One 12-hour flight later, we are in the unremarkable but pleasantly leafy suburb of Sudbury Hill in north-west London, staying as ever with Kate & Nick plus whichever of their five children happen to be around. Gotta say, London looked glorious as we drove into the West End in our bright red rental Hyundai. Blue skies & just the right temperature; busy Notting Hill pavements flanked by trees, bookshops, cafes and pubs laden with hanging flowers; people carrying the Sunday papers; decent pavements; envy-inducing townhouses in Kensington; parks full of families; Wimbledon on the radio; past grand museums and the Royal Albert Hall (Proms about to start)... and all from traffic that keeps moving. I could get used to this.

Friday, July 2, 2010

Toodle-oo Topsy Turvy

Today was A & N's last day at school. End of a big chapter in their young lives. They've enjoyed four wonderful years with lovely teachers and made many international friends.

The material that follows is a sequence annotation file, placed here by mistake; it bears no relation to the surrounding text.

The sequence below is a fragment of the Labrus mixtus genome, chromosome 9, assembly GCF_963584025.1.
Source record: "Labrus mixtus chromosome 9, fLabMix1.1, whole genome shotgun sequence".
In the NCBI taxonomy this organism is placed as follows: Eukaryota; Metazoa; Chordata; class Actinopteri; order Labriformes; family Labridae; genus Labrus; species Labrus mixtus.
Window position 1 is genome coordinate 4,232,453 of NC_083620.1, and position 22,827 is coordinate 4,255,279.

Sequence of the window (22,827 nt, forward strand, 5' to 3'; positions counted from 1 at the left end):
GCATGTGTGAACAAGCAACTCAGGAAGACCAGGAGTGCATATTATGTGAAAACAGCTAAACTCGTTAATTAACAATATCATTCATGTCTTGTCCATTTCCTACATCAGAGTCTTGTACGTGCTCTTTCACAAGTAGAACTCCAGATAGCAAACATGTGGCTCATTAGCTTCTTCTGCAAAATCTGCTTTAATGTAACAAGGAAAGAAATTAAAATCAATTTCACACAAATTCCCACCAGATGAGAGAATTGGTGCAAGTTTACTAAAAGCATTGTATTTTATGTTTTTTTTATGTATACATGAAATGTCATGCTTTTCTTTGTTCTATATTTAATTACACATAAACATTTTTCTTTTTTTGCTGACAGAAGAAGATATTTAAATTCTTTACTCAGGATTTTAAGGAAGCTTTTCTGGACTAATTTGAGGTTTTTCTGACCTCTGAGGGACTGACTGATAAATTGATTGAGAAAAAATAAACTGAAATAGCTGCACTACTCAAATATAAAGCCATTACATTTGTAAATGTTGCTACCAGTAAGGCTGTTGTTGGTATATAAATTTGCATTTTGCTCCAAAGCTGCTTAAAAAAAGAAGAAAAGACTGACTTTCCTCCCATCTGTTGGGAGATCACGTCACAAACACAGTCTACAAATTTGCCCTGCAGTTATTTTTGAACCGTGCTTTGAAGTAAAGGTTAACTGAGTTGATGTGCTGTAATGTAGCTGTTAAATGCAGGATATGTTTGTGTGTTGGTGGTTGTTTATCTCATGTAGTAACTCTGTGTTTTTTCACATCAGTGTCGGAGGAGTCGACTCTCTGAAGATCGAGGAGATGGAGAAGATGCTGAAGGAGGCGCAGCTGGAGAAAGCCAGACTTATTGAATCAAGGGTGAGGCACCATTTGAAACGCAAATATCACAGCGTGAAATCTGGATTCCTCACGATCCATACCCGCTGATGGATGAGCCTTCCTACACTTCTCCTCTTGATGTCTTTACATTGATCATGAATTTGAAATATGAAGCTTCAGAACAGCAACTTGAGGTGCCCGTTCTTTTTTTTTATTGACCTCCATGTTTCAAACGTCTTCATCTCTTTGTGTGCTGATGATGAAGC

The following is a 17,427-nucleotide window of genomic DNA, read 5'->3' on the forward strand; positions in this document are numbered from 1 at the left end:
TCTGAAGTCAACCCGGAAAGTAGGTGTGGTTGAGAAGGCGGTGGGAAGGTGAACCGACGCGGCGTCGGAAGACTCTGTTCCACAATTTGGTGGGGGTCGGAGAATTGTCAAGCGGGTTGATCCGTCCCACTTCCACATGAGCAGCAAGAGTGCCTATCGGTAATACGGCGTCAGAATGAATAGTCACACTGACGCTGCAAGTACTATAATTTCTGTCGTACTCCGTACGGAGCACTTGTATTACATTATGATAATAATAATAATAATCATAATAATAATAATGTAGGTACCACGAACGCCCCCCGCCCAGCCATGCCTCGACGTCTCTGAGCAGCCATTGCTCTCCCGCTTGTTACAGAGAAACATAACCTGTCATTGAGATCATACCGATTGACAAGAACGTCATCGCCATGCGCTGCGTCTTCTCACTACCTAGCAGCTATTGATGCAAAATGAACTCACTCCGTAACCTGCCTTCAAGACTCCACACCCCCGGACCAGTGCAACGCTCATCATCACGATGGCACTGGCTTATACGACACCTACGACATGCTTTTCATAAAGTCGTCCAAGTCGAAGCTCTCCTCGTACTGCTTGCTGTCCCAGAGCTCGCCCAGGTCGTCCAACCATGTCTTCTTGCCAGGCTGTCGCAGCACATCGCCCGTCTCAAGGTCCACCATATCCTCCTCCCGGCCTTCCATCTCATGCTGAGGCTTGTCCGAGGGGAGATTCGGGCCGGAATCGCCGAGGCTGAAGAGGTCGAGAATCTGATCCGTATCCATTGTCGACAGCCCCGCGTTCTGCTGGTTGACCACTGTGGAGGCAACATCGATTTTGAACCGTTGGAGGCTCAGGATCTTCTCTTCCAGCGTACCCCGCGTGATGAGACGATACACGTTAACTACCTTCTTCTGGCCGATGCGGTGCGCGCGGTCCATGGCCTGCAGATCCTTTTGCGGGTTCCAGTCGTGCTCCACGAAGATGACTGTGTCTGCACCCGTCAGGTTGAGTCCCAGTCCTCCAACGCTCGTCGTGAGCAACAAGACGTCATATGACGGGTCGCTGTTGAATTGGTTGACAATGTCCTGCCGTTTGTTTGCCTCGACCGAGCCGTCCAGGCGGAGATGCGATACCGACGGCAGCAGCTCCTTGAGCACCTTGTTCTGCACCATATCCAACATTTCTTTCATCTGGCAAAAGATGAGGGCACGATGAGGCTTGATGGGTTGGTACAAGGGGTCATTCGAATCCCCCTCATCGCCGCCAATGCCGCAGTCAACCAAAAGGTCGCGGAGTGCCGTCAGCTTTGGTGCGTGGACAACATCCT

We picked them up in the afternoon. I was expecting tears but in the end they were pretty calm and collected; maybe they'll come later. Lots of BFF (Best Friends Forever) hugs and email exchanging...

The downside of being an expat is that no sooner do you develop friendships then one or the other party moves on; this time it's us. The upside is that they're beginning to accumulate friends dotted around the world and although they won't see them often, they'll keep in touch with many of them.

Not sure if it was the goodbyes or packing stress, but actually it was Liz and I choking back the emotion...

Thursday, July 1, 2010


A small army of packers moved in today. They set to with gusto, boxing anything that moved. It's amazing to see how much stuff one accumulates over the years. We tried to keep pace with them, but every now and again, when we weren't looking, they'd start packing things that weren't ready. No amount of prior graft prepares you for the minutiae of packing. Luckily, Liz is exceptionally good at it, giving orders, knowing what goes by sea, what by unaccompanied air freight and what comes with us to England. I did what I was told, and spent an hour, amongst other things, laboriously peeling stickers off the children's wall. Fun fun fun.